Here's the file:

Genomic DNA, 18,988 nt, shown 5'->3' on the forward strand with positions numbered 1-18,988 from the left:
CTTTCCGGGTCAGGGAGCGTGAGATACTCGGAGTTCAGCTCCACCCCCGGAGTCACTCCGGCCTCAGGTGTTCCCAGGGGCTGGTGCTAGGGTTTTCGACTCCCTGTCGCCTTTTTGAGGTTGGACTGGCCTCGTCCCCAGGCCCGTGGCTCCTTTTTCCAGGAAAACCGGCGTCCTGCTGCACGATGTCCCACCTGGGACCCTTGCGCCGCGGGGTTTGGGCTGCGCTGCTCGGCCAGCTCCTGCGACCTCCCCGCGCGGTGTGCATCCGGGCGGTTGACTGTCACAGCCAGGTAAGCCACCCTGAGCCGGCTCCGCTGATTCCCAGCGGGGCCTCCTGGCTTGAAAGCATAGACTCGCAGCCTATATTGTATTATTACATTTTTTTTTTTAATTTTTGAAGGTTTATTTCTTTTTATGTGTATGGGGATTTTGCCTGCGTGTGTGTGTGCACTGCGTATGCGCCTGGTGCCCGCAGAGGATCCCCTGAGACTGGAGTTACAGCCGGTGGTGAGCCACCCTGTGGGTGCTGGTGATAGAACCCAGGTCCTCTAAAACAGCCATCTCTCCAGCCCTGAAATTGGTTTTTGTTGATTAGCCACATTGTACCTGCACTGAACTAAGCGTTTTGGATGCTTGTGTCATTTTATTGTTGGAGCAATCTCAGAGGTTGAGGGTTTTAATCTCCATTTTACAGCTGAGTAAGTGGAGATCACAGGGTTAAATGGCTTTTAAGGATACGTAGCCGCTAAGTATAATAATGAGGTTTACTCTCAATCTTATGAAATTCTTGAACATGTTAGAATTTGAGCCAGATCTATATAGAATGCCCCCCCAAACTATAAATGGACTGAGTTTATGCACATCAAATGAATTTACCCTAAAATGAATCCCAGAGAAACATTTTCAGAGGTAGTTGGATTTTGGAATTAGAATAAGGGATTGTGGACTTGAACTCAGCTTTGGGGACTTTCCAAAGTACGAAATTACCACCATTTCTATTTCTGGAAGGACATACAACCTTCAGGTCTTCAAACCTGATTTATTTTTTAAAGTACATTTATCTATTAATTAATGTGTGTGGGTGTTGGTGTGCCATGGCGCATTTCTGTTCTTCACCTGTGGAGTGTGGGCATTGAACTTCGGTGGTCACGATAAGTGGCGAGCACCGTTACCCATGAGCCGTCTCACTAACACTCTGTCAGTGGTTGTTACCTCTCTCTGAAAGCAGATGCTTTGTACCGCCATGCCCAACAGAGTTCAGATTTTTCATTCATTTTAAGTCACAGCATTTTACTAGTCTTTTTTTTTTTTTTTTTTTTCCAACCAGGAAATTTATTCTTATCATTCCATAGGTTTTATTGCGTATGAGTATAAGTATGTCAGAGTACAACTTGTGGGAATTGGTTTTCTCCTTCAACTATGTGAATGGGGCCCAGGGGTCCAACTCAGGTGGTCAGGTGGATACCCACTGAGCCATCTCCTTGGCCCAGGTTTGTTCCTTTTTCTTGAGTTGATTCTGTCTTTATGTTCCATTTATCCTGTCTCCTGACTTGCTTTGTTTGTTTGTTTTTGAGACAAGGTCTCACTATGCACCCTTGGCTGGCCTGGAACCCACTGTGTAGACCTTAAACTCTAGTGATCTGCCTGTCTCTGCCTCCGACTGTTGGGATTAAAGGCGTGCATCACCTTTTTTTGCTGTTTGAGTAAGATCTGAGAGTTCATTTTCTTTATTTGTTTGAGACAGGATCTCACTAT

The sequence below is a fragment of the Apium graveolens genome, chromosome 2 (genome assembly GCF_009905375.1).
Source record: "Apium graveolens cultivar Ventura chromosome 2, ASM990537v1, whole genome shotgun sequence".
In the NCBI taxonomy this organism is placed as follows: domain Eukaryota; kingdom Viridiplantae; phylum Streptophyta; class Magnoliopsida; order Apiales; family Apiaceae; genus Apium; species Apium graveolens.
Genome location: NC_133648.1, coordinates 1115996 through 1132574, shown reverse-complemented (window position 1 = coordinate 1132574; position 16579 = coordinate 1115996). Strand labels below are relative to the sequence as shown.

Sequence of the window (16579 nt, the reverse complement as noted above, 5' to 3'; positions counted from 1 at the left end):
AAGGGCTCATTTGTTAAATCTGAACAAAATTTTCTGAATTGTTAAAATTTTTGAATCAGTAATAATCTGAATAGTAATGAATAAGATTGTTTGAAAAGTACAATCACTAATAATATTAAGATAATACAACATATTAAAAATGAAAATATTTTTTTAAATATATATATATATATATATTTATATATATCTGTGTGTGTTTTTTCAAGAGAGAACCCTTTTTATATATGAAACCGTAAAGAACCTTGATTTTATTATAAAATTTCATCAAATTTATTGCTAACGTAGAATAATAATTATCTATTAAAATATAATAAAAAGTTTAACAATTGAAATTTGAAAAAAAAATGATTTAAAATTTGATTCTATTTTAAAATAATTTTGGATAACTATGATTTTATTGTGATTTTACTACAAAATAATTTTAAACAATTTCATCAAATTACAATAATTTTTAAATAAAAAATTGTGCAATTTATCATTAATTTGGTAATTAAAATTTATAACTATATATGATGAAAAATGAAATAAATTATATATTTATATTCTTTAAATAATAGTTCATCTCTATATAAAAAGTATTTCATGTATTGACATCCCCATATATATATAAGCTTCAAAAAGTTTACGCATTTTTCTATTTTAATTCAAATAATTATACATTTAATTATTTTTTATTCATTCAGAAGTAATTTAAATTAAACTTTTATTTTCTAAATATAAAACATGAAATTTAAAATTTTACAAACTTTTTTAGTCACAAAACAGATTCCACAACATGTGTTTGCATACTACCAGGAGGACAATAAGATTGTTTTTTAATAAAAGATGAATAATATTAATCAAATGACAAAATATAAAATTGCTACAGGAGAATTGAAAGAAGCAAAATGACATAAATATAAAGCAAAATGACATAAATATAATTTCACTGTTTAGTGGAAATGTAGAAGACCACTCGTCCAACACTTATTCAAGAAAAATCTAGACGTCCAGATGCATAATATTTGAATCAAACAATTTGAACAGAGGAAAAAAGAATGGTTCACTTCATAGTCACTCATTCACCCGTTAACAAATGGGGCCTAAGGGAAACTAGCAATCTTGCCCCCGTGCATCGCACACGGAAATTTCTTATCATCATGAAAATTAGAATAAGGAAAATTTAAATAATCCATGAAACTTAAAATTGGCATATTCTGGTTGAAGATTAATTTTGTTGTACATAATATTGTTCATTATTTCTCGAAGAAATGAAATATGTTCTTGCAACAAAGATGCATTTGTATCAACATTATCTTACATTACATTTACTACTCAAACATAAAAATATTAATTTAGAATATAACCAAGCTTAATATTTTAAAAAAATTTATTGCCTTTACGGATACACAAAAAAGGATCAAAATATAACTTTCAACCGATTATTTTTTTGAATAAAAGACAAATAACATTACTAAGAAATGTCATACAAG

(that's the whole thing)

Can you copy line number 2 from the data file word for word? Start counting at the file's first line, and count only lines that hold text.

CTTTCCGGGTCAGGGAGCGTGAGATACTCGGAGTTCAGCTCCACCCCCGGAGTCACTCCGGCCTCAGGTGTTCCCAGGGGCTGGTGCTAGGGTTTTCGACTCCCTGTCGCCTTTTTGAGGTTGGACTGGCCTCGTCCCCAGGCCCGTGGCTCCTTTTTCCAGGAAAACCGGCGTCCTGCTGCACGATGTCCCACCTGGGACCCTTGCGCCGCGGGGTTTGGGCTGCGCTGCTCGGCCAGCTCCTGCGACCTCCCCGCGCGGTGTGCATCCGGGCGGTTGACTGTCACAGCCAGGTAAGCCACCCTGAGCCGGCTCCGCTGATTCCCAGCGGGGCCTCCTGGCTTGAAAGCATAGACTCGCAGCCTATATTGTATTATTACATTTTTTTTTTTAATTTTTGAAGGTTTATTTCTTTTTATGTGTATGGGGATTTTGCCTGCGTGTGTGTGTGCACTGCGTATGCGCCTGGTGCCCGCAGAGGATCCCCTGAGACTGGAGTTACAGCCGGTGGTGAGCCACCCTGTGGGTGCTGGTGATAGAACCCAGGTCCTCTAAAACAGCCATCTCTCCAGCCCTGAAATTGGTTTTTGTTGATTAGCCACATTGTACCTGCACTGAACTAAGCGTTTTGGATGCTTGTGTCATTTTATTGTTGGAGCAATCTCAGAGGTTGAGGGTTTTAATCTCCATTTTACAGCTGAGTAAGTGGAGATCACAGGGTTAAATGGCTTTTAAGGATACGTAGCCGCTAAGTATAATAATGAGGTTTACTCTCAATCTTATGAAATTCTTGAACATGTTAGAATTTGAGCCAGATCTATATAGAATGCCCCCCCAAACTATAAATGGACTGAGTTTATGCACATCAAATGAATTTACCCTAAAATGAATCCCAGAGAAACATTTTCAGAGGTAGTTGGATTTTGGAATTAGAATAAGGGATTGTGGACTTGAACTCAGCTTTGGGGACTTTCCAAAGTACGAAATTACCACCATTTCTATTTCTGGAAGGACATACAACCTTCAGGTCTTCAAACCTGATTTATTTTTTAAAGTACATTTATCTATTAATTAATGTGTGTGGGTGTTGGTGTGCCATGGCGCATTTCTGTTCTTCACCTGTGGAGTGTGGGCATTGAACTTCGGTGGTCACGATAAGTGGCGAGCACCGTTACCCATGAGCCGTCTCACTAACACTCTGTCAGTGGTTGTTACCTCTCTCTGAAAGCAGATGCTTTGTACCGCCATGCCCAACAGAGTTCAGATTTTTCATTCATTTTAAGTCACAGCATTTTACTAGTCTTTTTTTTTTTTTTTTTTTTCCAACCAGGAAATTTATTCTTATCATTCCATAGGTTTTATTGCGTATGAGTATAAGTATGTCAGAGTACAACTTGTGGGAATTGGTTTTCTCCTTCAACTATGTGAATGGGGCCCAGGGGTCCAACTCAGGTGGTCAGGTGGATACCCACTGAGCCATCTCCTTGGCCCAGGTTTGTTCCTTTTTCTTGAGTTGATTCTGTCTTTATGTTCCATTTATCCTGTCTCCTGACTTGCTTTGTTTGTTTGTTTTTGAGACAAGGTCTCACTATGCACCCTTGGCTGGCCTGGAACCCACTGTGTAGACCTTAAACTCTAGTGATCTGCCTGTCTCTGCCTCCGACTGTTGGGATTAAAGGCGTGCATCACCTTTTTTTGCTGTTTGAGTAAGATCTGAGAGTTCATTTTCTTTATTTGTTTGAGACAGGATCTCACTAT